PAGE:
4-H Livestock Program
The Mississippi 4-H Livestock Program is a unique opportunity to use animals and educational projects to enhance youth development. The main objectives of the program deal with the young people, not the animals. Participants learn about agriculture and livestock production, and they develop an appreciation for the livestock industry; the main objectives, however, are to teach life skills and help 4-H'ers become productive citizens of our society.
The experience of children owning and working with animals; being responsible for their care, health, and growth; and exhibiting them in a competitive environment is a tremendous character-building process. Young people participate in the major animal science projects of beef, dairy, sheep, swine, horse, dairy goats, meat goats, and meat science. In addition to the animal projects, 4-H'ers participate in a variety of judging, quiz bowl, communication, expressive arts, and other livestock-oriented contests to demonstrate their knowledge and skills acquired by working with livestock.
RAYMOND, Miss. -- Not so long ago, goats were niche livestock animals in Mississippi. But these small ruminants have grown in popularity in recent years, especially dairy goats. Farmers who have limited acreage or want to diversify their livestock operations often choose goats. Others want goats for their meat or milk. Regardless of the purpose, people who want to join the ranks of goat owners should understand some important aspects of goat ownership before bringing one home.
JACKSON, Miss. -- Since the age of 7, Smith County 4-H’er Chase Boone has been showing mostly Simmental cattle in the Dixie National Junior Round-Up each year.
He is now a high school senior who will soon be moving on to college but not before a final appearance in one of his favorite livestock show events. He ended up exhibiting two supreme champion livestock -- the supreme beef female and the supreme beef bull -- and was named one of six premier exhibitors.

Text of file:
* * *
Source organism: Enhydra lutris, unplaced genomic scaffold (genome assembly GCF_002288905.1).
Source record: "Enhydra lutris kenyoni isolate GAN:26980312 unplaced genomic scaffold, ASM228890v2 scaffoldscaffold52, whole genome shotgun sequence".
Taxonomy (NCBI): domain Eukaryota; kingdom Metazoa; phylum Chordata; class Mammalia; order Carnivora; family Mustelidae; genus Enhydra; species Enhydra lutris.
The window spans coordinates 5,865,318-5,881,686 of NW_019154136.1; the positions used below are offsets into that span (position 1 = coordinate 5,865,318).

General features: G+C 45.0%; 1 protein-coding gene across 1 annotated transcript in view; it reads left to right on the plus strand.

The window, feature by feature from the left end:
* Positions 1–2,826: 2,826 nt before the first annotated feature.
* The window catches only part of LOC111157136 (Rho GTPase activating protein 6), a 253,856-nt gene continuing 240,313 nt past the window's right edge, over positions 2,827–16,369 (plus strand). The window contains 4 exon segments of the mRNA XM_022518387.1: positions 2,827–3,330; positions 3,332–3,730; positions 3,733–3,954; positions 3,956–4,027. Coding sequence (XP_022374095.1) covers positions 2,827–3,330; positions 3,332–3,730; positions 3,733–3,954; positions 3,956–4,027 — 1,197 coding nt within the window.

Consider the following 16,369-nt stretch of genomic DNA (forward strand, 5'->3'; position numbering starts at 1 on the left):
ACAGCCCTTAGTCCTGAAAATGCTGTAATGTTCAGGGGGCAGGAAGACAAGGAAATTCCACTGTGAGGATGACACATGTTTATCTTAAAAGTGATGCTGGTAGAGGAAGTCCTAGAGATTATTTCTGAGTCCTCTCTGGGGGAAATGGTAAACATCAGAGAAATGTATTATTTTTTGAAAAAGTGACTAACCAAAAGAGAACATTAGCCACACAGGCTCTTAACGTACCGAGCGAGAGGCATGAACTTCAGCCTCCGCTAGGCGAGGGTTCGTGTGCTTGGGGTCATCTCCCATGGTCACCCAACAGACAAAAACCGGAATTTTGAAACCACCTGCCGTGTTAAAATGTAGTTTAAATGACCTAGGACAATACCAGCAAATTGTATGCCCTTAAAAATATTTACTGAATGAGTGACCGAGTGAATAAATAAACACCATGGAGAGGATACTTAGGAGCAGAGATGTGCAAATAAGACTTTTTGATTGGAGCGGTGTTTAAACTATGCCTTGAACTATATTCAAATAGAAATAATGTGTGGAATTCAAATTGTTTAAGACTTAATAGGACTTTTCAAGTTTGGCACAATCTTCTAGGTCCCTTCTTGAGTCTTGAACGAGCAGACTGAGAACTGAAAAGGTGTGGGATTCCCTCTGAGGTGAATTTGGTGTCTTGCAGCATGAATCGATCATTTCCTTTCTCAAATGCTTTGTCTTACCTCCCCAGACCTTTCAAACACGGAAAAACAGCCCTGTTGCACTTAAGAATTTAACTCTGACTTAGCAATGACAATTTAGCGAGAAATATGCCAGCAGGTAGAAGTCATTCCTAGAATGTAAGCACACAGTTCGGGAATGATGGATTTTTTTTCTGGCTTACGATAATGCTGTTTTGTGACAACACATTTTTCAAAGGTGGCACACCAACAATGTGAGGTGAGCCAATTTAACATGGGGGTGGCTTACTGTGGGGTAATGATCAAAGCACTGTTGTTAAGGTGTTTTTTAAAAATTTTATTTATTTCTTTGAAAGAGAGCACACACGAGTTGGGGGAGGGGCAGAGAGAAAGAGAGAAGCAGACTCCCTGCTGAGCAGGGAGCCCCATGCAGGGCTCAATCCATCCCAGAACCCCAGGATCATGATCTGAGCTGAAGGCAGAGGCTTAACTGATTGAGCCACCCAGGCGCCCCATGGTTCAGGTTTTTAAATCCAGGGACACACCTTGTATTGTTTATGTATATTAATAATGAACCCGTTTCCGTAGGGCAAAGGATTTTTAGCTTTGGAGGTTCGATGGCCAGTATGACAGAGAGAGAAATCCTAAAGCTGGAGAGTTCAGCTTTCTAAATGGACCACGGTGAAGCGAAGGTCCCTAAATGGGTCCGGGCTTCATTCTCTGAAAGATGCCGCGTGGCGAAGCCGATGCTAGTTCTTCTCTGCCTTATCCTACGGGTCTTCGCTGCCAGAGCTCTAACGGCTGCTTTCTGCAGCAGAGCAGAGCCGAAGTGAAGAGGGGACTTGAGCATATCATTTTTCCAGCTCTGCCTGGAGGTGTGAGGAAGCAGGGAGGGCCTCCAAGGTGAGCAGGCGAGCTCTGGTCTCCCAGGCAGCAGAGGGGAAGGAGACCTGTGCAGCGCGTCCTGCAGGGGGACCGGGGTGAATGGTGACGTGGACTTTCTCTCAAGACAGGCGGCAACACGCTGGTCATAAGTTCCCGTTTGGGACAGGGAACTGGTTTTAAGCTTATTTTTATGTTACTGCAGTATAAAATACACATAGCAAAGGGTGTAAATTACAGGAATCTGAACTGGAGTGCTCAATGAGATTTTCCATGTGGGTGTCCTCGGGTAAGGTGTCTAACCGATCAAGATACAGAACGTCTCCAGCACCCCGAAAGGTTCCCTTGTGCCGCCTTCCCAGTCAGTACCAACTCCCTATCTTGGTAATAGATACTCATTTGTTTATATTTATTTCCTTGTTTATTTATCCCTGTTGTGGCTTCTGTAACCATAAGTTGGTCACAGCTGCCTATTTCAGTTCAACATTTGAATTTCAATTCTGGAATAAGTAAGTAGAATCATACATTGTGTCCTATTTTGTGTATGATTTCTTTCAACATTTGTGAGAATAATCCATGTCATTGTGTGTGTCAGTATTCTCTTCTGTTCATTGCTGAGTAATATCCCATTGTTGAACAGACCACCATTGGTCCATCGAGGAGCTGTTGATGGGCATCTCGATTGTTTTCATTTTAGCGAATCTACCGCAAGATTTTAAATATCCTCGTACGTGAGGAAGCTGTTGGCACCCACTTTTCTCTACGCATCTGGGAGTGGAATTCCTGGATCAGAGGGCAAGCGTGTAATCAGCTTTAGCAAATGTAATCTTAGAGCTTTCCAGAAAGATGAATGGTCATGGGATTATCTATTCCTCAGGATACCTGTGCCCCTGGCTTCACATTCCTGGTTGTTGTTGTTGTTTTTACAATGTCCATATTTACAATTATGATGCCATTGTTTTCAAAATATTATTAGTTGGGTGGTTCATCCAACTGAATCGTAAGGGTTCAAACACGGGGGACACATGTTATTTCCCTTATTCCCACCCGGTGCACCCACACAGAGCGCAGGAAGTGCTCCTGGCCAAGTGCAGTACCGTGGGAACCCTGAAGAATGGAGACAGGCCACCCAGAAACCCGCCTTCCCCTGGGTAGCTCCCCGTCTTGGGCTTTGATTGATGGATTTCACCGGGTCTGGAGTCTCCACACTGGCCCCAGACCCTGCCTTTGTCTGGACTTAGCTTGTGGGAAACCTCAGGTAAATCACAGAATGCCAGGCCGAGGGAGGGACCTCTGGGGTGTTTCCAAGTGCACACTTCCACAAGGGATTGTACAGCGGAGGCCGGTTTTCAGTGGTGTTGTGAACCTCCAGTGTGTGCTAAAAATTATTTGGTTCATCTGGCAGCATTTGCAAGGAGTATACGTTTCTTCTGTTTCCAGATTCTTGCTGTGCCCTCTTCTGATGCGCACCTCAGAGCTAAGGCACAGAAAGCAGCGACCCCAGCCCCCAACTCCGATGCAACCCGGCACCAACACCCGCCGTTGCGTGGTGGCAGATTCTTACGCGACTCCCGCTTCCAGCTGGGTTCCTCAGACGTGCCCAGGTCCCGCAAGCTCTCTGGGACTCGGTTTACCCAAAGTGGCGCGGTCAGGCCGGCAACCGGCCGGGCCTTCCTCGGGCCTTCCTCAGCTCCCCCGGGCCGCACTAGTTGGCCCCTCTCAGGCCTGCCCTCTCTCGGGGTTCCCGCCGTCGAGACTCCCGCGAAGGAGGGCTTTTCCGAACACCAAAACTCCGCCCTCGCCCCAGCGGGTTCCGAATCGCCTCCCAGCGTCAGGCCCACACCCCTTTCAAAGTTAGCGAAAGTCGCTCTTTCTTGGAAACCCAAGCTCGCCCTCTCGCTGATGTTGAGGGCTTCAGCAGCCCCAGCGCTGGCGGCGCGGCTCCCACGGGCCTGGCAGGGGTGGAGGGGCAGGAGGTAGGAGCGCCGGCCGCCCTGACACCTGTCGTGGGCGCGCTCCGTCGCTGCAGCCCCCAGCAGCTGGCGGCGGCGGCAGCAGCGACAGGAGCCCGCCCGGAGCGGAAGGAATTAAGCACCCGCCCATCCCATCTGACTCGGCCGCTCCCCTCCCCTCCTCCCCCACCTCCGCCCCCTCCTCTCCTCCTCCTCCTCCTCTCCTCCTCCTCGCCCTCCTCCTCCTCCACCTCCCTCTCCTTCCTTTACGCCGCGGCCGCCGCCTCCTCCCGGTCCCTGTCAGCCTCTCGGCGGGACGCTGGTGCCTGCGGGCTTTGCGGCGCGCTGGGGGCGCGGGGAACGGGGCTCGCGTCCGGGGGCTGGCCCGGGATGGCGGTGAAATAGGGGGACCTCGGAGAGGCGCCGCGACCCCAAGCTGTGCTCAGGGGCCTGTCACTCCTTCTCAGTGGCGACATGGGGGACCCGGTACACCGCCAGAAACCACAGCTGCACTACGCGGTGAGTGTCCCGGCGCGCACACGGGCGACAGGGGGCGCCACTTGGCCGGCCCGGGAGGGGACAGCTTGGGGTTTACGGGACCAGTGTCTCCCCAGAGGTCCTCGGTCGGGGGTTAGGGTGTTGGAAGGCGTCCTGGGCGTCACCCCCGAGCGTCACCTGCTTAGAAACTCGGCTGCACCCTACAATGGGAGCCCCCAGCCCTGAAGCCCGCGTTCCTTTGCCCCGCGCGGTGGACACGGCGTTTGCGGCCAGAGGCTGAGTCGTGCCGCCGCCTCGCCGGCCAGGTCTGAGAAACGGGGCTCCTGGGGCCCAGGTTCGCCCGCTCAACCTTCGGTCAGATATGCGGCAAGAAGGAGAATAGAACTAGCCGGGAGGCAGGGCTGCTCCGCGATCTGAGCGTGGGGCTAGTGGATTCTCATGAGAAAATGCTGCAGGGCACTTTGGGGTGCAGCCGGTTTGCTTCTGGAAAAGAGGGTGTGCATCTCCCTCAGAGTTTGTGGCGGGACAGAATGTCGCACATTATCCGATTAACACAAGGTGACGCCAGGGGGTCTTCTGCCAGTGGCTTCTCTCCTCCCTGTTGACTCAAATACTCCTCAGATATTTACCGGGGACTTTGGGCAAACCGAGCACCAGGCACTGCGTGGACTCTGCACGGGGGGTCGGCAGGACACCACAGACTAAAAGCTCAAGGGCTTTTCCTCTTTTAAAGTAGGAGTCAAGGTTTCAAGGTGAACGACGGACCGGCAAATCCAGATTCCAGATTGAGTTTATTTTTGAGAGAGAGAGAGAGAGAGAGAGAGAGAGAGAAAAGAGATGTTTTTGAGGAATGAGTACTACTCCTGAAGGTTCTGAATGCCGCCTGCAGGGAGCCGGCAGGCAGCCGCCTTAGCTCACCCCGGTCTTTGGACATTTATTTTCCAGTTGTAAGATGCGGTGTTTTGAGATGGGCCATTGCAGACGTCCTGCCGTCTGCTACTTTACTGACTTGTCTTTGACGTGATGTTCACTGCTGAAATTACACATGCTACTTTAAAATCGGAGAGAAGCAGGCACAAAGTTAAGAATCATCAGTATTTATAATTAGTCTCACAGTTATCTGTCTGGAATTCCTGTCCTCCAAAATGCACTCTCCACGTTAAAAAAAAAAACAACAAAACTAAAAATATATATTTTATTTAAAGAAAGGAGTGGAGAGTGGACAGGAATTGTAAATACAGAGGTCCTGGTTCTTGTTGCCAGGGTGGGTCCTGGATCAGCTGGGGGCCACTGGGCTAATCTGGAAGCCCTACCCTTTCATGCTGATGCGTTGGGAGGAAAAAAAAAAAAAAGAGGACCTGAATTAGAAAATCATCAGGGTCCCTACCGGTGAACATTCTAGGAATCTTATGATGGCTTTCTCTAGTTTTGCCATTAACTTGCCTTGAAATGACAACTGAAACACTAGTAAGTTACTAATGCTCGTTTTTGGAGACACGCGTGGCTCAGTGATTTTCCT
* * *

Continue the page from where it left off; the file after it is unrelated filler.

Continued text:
It was a successful send-off, if not a bittersweet one.
Farm supply stores are full of cute chicks in the spring, and the sight of the fluffy baby birds, combined with future dreams of fresh eggs, prompts many people to impulsively start a backyard flock.
STARKVILLE, Miss. -- Keeping buffalo wings on menus is a supply chain issue that goes all the way back to procedures farm workers follow to protect the health of commercially grown chickens.
JACKSON, Miss. -- Lily and Emma Grace Putnam raised their Mississippi-bred reserve champion lamb in their Sunflower County pasture, which they recently finished fencing in with the help of loans and grants.
“We have always had the land and have been pasturing it in piece by piece as we’ve been able to, but we needed to complete the fencing this year so we could finish breeding our ewes,” said Lily Putnam, a Sunflower County 4-H’er based in Sunflower County. “The loan was helpful to me because we used it to buy equipment to get ready for lambing and start a breeding business.”
She grew up in the 4-H youth development program in Indiana, and her husband was in Ohio 4-H. Fast-forward a few years, and Inez Saum became a volunteer leader for Mississippi 4-H.
Reading, writing, and arithmetic are important, and so is knowing where your food comes from, how to grow it yourself, and how to harvest and prepare it. Veteran educator Jana Everett believes children need to learn all these lessons.
The 4-H Poultry Chain Project regularly receives generous donations from organizations across the state, but the project has never received a donation quite like Southern AgCredit’s pledge of $25,000 over 5 years.
The 2023 Dixie National Junior Round-Up, held annually in February at the Jackson fairgrounds, hosted 1,257 young people, including more than 1,000 4-H’ers, showing 2,153 head of livestock. Animals shown included beef and dairy cattle; meat, dairy, and Boer goats; hogs; and lambs. In addition, 4-H hosted its first-ever rabbit show.